One of the aims of HE4Good is to enable learners’ meaningful participation as agents in their development. To do so, providing the enabling social arrangements so that students can make a meaningful epistemic contribution is key. Nonetheless, creating an educational space for good that promotes these enabling conditions that can trigger students’ ability to discover and develop their capabilities and transform them into functionings, can go beyond the educator’s willingness and even professionalism.

Critical data literacy will not be strengthened by inserting more efficient technology in the classroom. Instead, becoming aware of the complexity inherent in any social context (a datafied society in this case), and finding what is appropriate to scrutinise and investigate concerning unjust data practices could be helpful. In the same vein, having data which is open is not good per se, especially when it gets appropriated by forces which are not good at all. However, while some have argued that there is a data divide that must be compensated through engagement with the local socio-technological ecosystem (Gurstein, 2011), we agree with others that marginal participation in the knowledge economy does not only depend on the researchers’ and citizens’ lack of skills and understanding, but on their position at geographic, linguistic, and epistemic margins (Czerniewicz et al., 2016). There are relevant initiatives developing in Latin America, e.g. in the field of femicides which came to be known by the international research community when they were “spoken” in English (see ‘Feminicidios’ in D’Ignazio & Klein, 2020). Working jointly with educators collecting local voices and data was an effort to go beyond the missed data and concomitant data (in)justices.

Whilst students expanded their freedoms and grasped the relevance of open data and open content to developing a specific local intervention, the ongoing understanding and engagement with open production and the interactions between academic and community knowledge could not be established in advance. Nonetheless, the critical understanding of open and open resources that is not produced ‘about’ the Kenyan society but ‘with and by’ the young, educated students in the Kenyan higher education system, is undoubtedly an enabler of agentic practices.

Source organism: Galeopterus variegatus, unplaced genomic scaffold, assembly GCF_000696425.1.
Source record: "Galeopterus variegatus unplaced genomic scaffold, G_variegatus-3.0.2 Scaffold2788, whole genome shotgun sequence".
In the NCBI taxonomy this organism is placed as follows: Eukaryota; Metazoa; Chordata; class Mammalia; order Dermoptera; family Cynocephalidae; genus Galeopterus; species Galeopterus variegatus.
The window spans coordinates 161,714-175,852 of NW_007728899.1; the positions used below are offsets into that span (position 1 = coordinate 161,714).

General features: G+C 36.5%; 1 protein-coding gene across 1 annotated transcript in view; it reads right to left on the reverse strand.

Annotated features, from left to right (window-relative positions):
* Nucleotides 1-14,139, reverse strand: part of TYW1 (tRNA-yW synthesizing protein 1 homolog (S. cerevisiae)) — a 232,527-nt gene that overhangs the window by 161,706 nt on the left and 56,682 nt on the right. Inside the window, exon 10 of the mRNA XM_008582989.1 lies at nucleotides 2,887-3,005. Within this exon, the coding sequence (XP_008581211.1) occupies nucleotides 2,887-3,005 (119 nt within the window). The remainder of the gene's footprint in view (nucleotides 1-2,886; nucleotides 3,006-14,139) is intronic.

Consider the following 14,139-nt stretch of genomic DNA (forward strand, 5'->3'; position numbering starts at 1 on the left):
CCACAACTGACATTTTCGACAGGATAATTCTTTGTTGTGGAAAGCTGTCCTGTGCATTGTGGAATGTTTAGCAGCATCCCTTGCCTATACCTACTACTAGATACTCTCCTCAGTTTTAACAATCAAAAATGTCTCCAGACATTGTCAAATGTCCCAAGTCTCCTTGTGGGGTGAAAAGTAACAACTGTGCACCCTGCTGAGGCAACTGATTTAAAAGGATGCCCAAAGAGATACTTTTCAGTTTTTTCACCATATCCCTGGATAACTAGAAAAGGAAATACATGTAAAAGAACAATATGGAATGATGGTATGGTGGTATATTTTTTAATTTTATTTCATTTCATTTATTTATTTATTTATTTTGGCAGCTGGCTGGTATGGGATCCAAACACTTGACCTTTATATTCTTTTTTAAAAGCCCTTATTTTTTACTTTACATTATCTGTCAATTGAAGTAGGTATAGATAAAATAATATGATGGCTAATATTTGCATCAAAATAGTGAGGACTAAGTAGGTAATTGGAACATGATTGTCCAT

It is of note that the students in this example, studying in-person at an urban university, did have a generative combination of access to digital and data infrastructure, a suitable environment with appropriate guidance to realise the activity, and all the internal capacities that were needed to create this experience. Conversely, if there is no access to data and digital infrastructure, most people that live, study, and work in rural settings will not be able to participate in the knowledge economy, and their epistemic contribution is indirectly truncated. This brings an immediate consequence, amongst many others, that their capacity to be knowledge producers is severely curtailed. We know that the knowledge that counts is the knowledge that is produced and discoverable. Hence people in rural communities are excluded from that dynamic and vital process. This undoubtedly influences not only their participation in the (local) knowledge economy, but also in how they are (mis)represented in policy documents, government initiatives, and scholarship.

Data literacies are material

Our work stands in contrast to the tendency to think about data literacy with a Silicon Valley solutionist mindset, one that promotes the belief that data literacy is simply a matter of having the knowledge and skills to engage critically with data issues and data-driven technologies. What is often overlooked is that people can have the knowledge, skills, and motivation to collect and share data to solve local problems, but they might not have access to adequate infrastructure. By infrastructure, we mean, amongst other things, to have meaningful connectivity and access to electricity. In our view, the invisibilisation of the infrastructural problem is linked to the invisibilisation of the social reality of those at the margins, which entails injustice.